8-Week-Old Black Lab Puppy Stolen From Cleveland Animal Protective League
CLEVELAND - An 8-week-old black Labrador puppy was taken from the Cleveland Animal Protective League while another family was ready to take her home.
The Cleveland APL said Lucy, weighing only eight and a half pounds, was stolen at about 4:30 p.m. Sunday.
“We believe that the puppy was stolen while another family was in the process of adopting her,” said Sharon Harvey, CEO and President of the Cleveland APL in a news release on Thursday.
“A second person saw her, picked her up, and inquired about her. She was told by an APL team member that the puppy was in the process of being adopted. Shortly after that, it was discovered that the puppy was gone.”
According to the APL, the woman who took the dog was in her late 30s or early 40s with short, blond hair. She was about 5 foot 5 and 200 pounds with black-rimmed glasses.
“We are devastated and the family that had fallen in love with her is heartbroken that Lucy was stolen just as they were getting ready to welcome her into their family,” Harvey said.
The APL wants anyone with information to contact them at 216-771-4616, Ext. 0 or Ext. 125.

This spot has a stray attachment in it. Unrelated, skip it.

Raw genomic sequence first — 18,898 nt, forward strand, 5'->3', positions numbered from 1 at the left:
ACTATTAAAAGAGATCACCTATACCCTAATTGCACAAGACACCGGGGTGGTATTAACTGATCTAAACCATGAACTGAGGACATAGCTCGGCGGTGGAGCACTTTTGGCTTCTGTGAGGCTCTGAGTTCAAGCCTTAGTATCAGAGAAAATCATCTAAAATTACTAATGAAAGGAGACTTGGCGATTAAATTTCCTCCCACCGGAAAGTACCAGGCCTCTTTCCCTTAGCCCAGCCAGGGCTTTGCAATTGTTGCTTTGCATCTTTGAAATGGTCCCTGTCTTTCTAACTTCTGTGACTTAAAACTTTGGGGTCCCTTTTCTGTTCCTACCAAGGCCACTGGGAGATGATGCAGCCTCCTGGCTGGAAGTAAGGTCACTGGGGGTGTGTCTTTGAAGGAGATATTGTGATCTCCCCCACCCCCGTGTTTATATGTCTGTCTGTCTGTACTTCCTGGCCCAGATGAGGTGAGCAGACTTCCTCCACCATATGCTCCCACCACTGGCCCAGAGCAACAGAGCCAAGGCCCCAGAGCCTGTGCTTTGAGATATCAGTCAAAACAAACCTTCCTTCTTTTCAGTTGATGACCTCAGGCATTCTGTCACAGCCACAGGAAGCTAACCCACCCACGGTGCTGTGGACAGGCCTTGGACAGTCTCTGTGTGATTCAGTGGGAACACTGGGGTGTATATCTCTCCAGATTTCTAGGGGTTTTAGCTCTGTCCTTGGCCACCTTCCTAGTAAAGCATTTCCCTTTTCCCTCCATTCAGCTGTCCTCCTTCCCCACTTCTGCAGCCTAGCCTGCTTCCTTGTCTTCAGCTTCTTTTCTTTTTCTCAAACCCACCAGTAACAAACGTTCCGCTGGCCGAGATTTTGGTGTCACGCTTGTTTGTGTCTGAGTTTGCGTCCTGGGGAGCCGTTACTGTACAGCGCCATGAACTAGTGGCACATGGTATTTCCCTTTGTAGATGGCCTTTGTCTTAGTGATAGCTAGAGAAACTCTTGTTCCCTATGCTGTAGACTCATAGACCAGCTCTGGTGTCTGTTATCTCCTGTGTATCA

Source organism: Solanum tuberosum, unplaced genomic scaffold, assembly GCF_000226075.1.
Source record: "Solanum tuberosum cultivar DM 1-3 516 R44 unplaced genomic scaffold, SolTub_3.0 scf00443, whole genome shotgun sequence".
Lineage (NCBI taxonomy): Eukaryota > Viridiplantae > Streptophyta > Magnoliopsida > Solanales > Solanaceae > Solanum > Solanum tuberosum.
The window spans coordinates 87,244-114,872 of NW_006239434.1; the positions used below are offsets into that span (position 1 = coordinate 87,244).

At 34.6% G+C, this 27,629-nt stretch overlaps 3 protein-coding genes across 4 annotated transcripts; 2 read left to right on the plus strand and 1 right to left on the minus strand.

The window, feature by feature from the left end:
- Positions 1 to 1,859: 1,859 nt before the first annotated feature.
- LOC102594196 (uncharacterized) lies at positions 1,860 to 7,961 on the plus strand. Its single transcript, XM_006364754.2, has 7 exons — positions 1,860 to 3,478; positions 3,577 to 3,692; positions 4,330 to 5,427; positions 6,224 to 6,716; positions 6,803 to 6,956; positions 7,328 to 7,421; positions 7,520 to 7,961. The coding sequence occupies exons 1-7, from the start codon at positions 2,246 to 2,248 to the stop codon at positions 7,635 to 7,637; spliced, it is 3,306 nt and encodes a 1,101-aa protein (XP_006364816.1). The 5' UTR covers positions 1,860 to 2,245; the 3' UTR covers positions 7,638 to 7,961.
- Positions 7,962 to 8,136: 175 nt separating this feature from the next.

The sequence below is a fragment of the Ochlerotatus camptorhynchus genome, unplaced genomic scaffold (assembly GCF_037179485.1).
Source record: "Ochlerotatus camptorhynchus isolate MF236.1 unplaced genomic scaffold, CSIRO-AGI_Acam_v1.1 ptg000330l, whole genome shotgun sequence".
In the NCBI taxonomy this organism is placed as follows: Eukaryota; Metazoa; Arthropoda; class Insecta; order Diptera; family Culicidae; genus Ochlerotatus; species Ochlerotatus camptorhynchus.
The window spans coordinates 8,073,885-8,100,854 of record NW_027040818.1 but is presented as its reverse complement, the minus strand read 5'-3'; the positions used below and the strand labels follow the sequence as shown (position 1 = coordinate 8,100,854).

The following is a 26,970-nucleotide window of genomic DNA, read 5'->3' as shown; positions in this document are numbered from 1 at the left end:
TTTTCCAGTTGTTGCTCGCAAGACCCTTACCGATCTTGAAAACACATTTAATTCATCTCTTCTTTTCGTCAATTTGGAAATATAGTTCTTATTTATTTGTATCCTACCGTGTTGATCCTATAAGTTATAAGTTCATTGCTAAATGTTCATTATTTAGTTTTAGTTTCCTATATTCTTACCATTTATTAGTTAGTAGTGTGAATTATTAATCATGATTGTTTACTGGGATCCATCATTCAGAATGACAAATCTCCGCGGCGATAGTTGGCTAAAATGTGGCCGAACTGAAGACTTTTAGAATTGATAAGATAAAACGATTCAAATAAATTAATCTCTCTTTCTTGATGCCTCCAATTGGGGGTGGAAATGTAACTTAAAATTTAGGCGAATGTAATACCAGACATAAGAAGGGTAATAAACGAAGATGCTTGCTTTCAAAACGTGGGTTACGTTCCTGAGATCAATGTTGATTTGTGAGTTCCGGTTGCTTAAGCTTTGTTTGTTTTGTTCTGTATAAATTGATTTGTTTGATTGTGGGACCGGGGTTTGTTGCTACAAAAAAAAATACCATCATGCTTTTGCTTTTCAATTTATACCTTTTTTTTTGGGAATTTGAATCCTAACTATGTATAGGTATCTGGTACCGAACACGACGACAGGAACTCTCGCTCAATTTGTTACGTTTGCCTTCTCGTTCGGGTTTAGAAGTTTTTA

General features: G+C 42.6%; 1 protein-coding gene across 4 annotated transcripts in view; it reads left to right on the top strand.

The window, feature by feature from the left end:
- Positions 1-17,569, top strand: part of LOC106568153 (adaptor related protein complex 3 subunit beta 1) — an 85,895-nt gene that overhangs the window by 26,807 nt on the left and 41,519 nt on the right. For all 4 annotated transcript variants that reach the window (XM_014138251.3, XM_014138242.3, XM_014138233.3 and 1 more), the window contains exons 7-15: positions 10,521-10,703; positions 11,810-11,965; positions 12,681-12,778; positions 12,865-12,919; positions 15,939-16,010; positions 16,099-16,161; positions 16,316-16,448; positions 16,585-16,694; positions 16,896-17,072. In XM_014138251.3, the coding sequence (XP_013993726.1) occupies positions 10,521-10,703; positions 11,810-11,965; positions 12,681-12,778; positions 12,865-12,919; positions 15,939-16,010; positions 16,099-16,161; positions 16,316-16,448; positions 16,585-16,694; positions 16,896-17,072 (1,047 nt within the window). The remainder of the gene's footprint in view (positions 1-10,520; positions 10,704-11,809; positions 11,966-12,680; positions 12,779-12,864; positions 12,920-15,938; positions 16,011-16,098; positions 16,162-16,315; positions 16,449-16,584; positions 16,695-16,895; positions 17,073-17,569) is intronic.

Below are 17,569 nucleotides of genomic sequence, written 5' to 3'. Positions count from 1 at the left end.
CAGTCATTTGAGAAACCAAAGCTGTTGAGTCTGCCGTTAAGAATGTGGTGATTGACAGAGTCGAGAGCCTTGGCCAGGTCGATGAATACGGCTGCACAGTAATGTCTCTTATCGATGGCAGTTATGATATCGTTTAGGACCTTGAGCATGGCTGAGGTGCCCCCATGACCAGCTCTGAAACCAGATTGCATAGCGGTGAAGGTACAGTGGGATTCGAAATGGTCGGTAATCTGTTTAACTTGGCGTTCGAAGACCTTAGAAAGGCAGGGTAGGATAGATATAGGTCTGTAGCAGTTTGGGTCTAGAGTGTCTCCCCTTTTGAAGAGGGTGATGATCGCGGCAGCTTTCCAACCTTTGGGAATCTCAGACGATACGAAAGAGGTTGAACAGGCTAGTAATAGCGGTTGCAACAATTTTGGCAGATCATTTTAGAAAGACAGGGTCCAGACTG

Medina Man Adopts Cleveland APL's Stolen Pup
CLEVELAND - Lucy, the stolen pup from the Cleveland Animal Protective League, is finally with her new owner.
Mark Hange of Medina, Ohio picked up the stolen pup Saturday to take her to her new home.
"I couldn't believe it. I thought for sure the only time we were going to see her again was the pictures that we had. It's really nice to have her back," said Hange.
Lucy was smuggled from the APL on Thursday, after Hange had already started the adoption process.
According to Cleveland Police, Lucy was taken from her cage at the APL by a woman who claimed she just wanted to give the dog a good home.
Checking on a tip, Cleveland Police responded to a home in Cleveland’s Second District early Friday morning and recovered the dog.
The woman has not been charged at this time. Cleveland APL officials are consulting with prosecutors on what steps to take next.
"We certainly want to send the message that coming into this building and stealing a living being, especially a living being that already had a family, is not ok," said Cleveland APL CEO Sharon Harvey.